Despite frustration in county call outs, TRAA is progressing in right direction
FORT WAYNE, Ind. (Fort Wayne’s NBC) - One call out EMS officials have been hearing a lot more lately, TRAA Level Zero.
It means the ambulance authority can’t respond to an EMS request in time. This has been a problem TRAA board members and county officials say they’re trying to solve.
“This is not a problem we got to over night, this was a culmination of a lot of things and then the pandemic hit and then just sent everything into overdrive and this is not going to be something we’re going to climb out of in a few months,” Executive Director Joel Benz said.
Thursday alone, Benz says there was a 133 percent increase in 911 calls. It’s typical that when the weather warms up for more people to need 911 services he told Fort Wayne’s NBC News.
He says they’re averaging about 115 TRAA level zero call outs each month but in a three day span last week, they had 70 call outs.
Benz says he’s trying his hardest to get ambulance services to the people who need them.
“We’ll see more bumps in the road in the future but I think overall the trajectory is we’ve shifted to where we’re hiring people, we’re getting people on the street and eventually we’re going to work our way out of this,” Benz said.
Benz says last July, they had 46 full-time employees. This January they had 56, they’re now at 63.
Every time TRAA misses a call another department has to respond instead and that’s led to some frustration.
Here’s what the Huntertown Fire Chief had to say:
“Collectively, the Allen County Fire Chiefs Association feels strongly that city council and the mayor’s office needs to get involved to help out TRAA to fix the issue that is facing their city. The thing that concerns us all is, what do we do when all services are stretched to the max and we still need more resources?”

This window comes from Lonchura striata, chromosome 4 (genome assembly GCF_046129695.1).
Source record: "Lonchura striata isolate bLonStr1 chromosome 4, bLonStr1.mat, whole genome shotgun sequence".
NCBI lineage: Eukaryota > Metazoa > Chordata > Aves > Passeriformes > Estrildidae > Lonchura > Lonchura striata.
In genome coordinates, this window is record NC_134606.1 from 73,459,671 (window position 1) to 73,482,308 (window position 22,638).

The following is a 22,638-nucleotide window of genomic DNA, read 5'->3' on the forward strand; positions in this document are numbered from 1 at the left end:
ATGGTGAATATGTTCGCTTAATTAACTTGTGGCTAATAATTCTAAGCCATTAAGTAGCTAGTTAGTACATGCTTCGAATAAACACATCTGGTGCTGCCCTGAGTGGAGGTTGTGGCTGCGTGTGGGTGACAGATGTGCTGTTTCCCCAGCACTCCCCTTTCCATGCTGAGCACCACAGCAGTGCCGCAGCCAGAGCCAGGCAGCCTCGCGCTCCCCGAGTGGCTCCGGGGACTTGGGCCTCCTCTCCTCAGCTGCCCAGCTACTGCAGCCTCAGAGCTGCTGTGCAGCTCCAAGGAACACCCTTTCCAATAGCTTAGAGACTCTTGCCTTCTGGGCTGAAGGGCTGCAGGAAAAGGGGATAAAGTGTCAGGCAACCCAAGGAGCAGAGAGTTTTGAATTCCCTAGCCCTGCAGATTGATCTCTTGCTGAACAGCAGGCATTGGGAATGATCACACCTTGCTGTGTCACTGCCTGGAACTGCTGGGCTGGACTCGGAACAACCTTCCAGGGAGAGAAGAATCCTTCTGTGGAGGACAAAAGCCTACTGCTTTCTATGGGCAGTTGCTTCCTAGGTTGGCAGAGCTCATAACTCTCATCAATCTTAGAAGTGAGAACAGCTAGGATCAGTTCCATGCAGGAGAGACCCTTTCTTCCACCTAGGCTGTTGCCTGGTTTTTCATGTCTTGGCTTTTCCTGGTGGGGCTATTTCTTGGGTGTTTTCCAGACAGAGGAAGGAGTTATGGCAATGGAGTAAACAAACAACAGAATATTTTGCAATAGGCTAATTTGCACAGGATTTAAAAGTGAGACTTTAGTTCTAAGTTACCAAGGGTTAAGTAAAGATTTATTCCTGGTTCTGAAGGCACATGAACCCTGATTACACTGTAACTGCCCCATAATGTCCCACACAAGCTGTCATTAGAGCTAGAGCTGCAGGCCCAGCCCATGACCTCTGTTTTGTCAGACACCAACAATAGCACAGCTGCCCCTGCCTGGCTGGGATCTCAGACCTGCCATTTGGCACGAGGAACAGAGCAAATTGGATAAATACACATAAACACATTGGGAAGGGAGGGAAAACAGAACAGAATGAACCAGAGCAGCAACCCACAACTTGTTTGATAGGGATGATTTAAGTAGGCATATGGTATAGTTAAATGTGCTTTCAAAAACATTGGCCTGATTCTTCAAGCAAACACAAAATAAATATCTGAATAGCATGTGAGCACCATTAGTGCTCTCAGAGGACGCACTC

Fort Wayne’s NBC News also got a statement from the Assistant Chief at Southwest Fire District:
He told us Thursday morning, the district was called into the city five times within one and a half hours. They’ve been requested just under 75 times within the past 20 days and last year they assisted the city 483 times, so far this year, they have done 352.
Benz told Fort Wayne’s NBC News positive change is coming.
“We’re trying to create a culture here that is some place that people are excited about coming to work. They don’t feel like they’re coming in and getting beat up all day.”
“Give us more time here and we will get to the point where we are compliant, we’re not having to call the county in and we’re able to stand on our own two feet,” Benz said.
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